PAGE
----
The problematic adzebill (genus: Aptornis)

Updated October 31, 2020, with the addition of more taxa now nesting Aptornis with the similarly flightless moa, Dinornis, both close to the hoatzin, OpisthocomusLink here.

If you’ve never heard of the adzebill…
I’m with you. I never heard of it before either. The adzebill (genus: Aptornis, sometimes Apterornis; early Miocene to Holocene; Owen 1844; Figs. 1,2) is a recently extinct large (80 cm in length) flightless bird found only in New Zealand. The question is, what is it?

FIgure 2. Aptornis skeleton and parts.

Figure 1. Aptornis skeleton and parts. This taxon is more derived, more extreme, less pleisomorphic. than the extant kagu.

Figure 1. Aptornis skull. Note the sharp downturned beak, concave premaxilla, lack of prefrontal and the upper temporal fenestra confined by the postorbital and squamosal, very rare in birds.

Figure 2. Aptornis skull. Note the sharp downturned beak, concave premaxilla, lack of prefrontal and the upper temporal fenestra confined by the postorbital and squamosal, very rare in birds.

Figure 4. Dinornis skull for comparison to Aptornis.

Figure 3. Dinornis skull for comparison to Aptornis.

A little backstory.
An adze is a tool similar to an ax with an arched blade at right angles to the handle, used for cutting or shaping large pieces of wood. This bird, like the extant kagu, uses its beak as an adze, but the beak and the extant bird are not as derived as in the extinct bird. 

Figure 1. Giant Dinornis compared to chicken-sized Opisthocomus to scale and similar in torso length.

Figure 4. Giant Dinornis compared to chicken-sized Opisthocomus to scale and similar in torso length.

Wikipedia reports:
Aptornis has “been placed in the Gruiformes (cranes) but this is not entirely certain.” The report also includes possible relationships to the kagu (Rhynochetos), trumpeters (Psophia), moas (Dinornis, Figs. 3, 4), and the sunbittern (Eurypyga). None of these birds are related to each other in the LRT.

Musser 2017 reports:
“Past morphological studies placed Aptornis as a sister taxon to Rhynochetos jubatus, but recent genomic studies reveal R. jubatus and Eurypyga helias to be sister taxa, and posit that Aptornis falls within Gruoidea.” Musser’s study found strong support for a sister relationship between the kagu, Rhynochetos, and the sunbittern, Eurypgya, but Aptornis nested with the trumpeter, Psophia.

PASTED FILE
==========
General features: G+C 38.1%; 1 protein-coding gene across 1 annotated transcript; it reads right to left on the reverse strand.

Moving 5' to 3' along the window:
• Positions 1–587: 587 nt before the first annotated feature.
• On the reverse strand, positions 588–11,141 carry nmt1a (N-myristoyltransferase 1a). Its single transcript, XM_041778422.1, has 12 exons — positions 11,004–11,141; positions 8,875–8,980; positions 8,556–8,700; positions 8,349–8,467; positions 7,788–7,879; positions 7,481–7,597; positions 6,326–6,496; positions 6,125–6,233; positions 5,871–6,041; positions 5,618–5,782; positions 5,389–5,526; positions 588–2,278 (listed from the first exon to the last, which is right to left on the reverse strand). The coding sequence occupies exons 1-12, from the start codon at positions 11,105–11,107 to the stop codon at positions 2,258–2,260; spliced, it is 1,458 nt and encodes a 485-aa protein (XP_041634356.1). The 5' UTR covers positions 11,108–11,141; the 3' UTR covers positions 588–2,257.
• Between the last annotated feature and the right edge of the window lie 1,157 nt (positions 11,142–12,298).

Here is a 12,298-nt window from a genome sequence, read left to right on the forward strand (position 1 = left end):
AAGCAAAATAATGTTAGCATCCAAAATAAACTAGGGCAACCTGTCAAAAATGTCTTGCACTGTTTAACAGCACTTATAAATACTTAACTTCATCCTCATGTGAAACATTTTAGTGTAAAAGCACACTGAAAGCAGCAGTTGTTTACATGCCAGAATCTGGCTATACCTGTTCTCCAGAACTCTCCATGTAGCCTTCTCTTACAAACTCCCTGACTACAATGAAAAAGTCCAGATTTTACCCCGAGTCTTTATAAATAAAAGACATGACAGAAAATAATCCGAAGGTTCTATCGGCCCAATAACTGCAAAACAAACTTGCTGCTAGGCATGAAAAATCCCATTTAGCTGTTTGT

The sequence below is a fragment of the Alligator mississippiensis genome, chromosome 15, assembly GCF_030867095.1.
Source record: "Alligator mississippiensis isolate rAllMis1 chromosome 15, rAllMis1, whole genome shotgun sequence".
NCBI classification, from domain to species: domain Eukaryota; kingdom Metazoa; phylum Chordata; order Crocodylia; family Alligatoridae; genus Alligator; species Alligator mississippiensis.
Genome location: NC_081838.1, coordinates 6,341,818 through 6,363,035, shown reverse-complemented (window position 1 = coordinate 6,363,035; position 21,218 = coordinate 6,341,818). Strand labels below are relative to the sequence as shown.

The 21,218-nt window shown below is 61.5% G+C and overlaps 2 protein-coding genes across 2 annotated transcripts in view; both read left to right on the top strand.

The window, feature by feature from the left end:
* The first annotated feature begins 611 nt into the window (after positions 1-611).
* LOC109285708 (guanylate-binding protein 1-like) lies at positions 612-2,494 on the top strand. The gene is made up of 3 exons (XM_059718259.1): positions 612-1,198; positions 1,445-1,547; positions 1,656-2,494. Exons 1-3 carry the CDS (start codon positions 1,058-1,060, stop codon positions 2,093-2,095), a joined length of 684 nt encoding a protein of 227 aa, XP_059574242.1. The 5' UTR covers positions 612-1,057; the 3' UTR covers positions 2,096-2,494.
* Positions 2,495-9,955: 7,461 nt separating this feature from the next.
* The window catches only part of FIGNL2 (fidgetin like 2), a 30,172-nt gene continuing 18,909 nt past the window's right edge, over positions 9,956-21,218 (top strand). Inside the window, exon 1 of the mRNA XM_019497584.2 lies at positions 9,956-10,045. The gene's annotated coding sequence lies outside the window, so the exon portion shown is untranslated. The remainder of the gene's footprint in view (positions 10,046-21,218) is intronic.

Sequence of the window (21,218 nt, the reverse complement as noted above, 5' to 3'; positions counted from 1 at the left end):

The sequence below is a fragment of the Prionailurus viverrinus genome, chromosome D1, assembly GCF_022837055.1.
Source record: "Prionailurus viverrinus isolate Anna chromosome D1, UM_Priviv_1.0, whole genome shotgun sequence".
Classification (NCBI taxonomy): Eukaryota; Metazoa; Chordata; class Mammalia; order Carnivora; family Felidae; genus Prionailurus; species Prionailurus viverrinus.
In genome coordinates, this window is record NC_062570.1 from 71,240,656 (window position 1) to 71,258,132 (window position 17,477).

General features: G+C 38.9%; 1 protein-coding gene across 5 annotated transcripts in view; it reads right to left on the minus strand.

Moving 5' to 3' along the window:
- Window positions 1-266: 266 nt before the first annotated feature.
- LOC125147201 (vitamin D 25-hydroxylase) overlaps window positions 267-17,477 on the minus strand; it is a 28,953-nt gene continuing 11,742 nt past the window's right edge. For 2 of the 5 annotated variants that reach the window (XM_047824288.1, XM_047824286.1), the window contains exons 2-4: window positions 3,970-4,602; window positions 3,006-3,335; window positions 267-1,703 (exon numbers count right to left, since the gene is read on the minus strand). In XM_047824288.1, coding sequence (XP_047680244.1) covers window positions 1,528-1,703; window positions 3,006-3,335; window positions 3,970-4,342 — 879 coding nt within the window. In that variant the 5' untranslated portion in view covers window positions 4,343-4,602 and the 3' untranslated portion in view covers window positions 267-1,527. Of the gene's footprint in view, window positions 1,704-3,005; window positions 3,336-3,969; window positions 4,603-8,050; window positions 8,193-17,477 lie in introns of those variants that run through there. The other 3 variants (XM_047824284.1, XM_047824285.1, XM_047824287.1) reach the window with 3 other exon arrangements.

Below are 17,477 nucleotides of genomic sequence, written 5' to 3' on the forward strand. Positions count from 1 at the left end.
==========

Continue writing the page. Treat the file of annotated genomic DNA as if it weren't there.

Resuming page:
Aptornis defossor
(Owen 1844; 80 cm in length) is the extinct flightless adzebill, which nests with the extinct moa, Dinornis. The rostrum is sharp, short and turns down. The hind limbs are robust. The wings are vestiges.

Figure 3. Subset of the LRT focusing on birds. Nahmavis is highlighted in yellow. Color clades include extant taxa.

Figure x. Subset of the LRT focusing on birds. Nahmavis is highlighted in yellow. Color clades include extant taxa.

New Caledonia
is the closest island to New Zealand. These islands which were once contiguous when ocean levels were lower.


References
Musser GM 2017. Resolving the radiation and phenotypic evolution of basal neoaves: beginning construction of a new morphological dataset and a novel sister taxon for Aptornis. Journal of Vertebrate Paleontology abstracts 2017: 167.
Owen R 1844. On Dinornis, an extinct genus of tridactyle struthious birds, with descriptions of portions of the skeleton of five species which formerly existed in New Zealand. (Part I.) Transactions of the Zoological Society of London, 3(3): 235–275,

wiki/Adzebill

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